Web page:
Dr Lisa Keay, George Institute for Global Health.
Nearly all Australian children now wear the right restraint for their age, following the introduction of national laws in 2009 and 2010. Car crashes remain a leading cause of death and disabling injuries among children, but the fatality rate for child passengers has dropped from 70 to 40 a year in recent years.
Since January, 11 children under 16 have died on NSW roads alone, including a young child who died when a car rolled over late on Friday in the Hunter Valley. In 2016, nearly 1000 NSW children under 16 – many passengers in vehicles – were seriously injured in collisions.
A properly-installed and fitted child restraint stops a child moving in a crash, by attaching them to the vehicle’s rigid structure. It ensures the force of an impact hits the strongest parts of the body more likely to recover, like bones, instead of internal organs and the brain which may never heal properly.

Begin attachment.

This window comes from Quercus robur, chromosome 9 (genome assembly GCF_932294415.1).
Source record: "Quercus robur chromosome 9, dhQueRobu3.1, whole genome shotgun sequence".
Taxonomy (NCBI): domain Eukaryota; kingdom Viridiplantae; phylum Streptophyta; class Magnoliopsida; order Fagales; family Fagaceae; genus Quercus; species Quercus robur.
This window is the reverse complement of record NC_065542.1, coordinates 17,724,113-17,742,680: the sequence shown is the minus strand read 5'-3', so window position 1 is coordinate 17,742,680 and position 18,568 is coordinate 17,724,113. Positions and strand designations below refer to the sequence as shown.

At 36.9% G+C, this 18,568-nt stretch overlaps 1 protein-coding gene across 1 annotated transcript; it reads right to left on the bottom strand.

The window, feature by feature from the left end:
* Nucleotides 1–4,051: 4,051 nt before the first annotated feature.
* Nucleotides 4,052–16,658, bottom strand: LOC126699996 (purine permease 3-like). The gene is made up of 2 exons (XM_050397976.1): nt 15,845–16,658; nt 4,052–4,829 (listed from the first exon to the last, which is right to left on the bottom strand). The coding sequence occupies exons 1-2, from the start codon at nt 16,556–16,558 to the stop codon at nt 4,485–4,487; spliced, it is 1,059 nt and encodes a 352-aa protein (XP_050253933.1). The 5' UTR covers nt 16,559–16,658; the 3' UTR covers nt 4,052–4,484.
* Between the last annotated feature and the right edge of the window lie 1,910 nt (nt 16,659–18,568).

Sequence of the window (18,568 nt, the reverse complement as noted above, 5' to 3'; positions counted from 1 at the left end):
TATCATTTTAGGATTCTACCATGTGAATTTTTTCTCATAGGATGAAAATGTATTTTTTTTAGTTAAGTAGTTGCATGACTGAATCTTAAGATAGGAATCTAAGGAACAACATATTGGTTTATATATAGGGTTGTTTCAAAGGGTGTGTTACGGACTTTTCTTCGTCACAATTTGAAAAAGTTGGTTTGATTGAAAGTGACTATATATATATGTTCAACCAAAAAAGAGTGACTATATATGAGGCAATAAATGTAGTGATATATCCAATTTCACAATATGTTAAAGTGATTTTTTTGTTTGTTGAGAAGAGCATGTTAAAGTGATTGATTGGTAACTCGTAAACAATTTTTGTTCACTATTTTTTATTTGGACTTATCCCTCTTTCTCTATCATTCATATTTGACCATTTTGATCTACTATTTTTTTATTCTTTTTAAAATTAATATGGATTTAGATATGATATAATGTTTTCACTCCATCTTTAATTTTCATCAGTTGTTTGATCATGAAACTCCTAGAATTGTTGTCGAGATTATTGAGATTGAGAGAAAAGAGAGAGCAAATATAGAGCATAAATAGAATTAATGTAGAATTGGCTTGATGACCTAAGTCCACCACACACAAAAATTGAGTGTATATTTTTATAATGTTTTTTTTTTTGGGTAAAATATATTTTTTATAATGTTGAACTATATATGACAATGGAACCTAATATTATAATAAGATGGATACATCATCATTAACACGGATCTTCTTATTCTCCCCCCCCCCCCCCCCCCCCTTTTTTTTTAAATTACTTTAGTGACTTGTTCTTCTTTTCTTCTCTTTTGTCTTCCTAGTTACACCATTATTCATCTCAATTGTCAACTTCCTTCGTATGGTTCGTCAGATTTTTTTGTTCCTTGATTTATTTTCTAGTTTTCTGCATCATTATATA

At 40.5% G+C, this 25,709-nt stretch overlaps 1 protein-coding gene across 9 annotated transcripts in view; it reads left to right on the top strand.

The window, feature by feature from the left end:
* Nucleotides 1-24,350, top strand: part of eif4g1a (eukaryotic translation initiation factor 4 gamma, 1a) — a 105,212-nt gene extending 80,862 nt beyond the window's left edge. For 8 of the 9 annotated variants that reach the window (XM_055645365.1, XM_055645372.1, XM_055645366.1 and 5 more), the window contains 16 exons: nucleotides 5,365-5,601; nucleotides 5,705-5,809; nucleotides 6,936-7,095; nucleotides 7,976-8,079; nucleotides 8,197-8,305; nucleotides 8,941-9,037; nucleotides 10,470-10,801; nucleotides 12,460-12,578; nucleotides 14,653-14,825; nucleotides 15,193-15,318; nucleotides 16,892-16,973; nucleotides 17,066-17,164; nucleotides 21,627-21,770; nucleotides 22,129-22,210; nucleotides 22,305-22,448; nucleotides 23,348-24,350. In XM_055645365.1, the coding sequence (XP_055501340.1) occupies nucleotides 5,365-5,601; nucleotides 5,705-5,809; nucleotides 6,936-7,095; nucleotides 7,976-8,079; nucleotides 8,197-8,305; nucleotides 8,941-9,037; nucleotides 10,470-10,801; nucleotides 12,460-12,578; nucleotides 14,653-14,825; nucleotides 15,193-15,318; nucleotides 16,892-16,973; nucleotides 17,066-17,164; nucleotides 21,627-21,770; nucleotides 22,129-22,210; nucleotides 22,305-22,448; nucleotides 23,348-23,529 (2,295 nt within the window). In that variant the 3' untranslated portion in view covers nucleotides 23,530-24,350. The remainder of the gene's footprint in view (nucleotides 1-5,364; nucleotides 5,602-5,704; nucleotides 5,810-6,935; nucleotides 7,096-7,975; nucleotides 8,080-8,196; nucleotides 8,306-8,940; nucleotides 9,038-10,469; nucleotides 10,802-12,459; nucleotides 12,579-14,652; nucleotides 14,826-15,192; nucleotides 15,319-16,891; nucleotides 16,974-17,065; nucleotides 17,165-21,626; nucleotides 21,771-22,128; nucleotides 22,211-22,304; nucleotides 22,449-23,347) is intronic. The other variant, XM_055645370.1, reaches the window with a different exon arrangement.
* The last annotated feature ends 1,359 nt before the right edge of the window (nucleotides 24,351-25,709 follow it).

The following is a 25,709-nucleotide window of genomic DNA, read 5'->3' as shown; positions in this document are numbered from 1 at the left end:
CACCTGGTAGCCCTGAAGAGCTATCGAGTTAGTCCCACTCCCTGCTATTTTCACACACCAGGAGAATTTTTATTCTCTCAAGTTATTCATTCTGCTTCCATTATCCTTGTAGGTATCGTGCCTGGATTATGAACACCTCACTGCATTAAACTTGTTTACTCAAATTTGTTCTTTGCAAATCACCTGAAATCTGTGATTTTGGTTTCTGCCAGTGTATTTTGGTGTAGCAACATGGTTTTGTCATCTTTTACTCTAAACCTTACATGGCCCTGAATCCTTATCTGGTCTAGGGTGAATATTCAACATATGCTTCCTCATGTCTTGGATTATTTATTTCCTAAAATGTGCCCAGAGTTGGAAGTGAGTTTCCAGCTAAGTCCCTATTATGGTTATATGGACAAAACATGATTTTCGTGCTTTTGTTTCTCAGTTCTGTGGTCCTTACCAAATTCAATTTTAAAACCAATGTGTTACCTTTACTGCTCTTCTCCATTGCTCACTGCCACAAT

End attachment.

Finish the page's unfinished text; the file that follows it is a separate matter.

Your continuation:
Mistakes occur in three ways:
- When the child seat or restraint is installed or a restraint is moved from one car to another.
- When a carer puts a child in the car. For instance, any slack in a seatbelt or harness – if you can pinch some fabric between your fingers it is too loose – may allow the child to move during the crash.
- Errors caused by a child who may take an arm out of the restraint or fiddle with the sash.
In what could be music to the ears of anyone who has struggled to install a car seat, Dr Brown and her colleague Professor Lynne Bilston are asking parents for advice.
“Instead of a group of experts sitting around, we are actually talking to parents, and parents and consumers are driving the direction of our research,” Dr Brown said.
“We are trying to ensure information supplied with child restraints is comprehensible, and to improve restraint design so they’re actually difficult to use incorrectly,” Dr Brown said.
They are conducting three different projects: a naturalistic study where 700 families will have videos installed in their cars to see what really happens; focus groups asking parents for feedback; and laboratory studies that watch adults install car seats and then try to improve the design.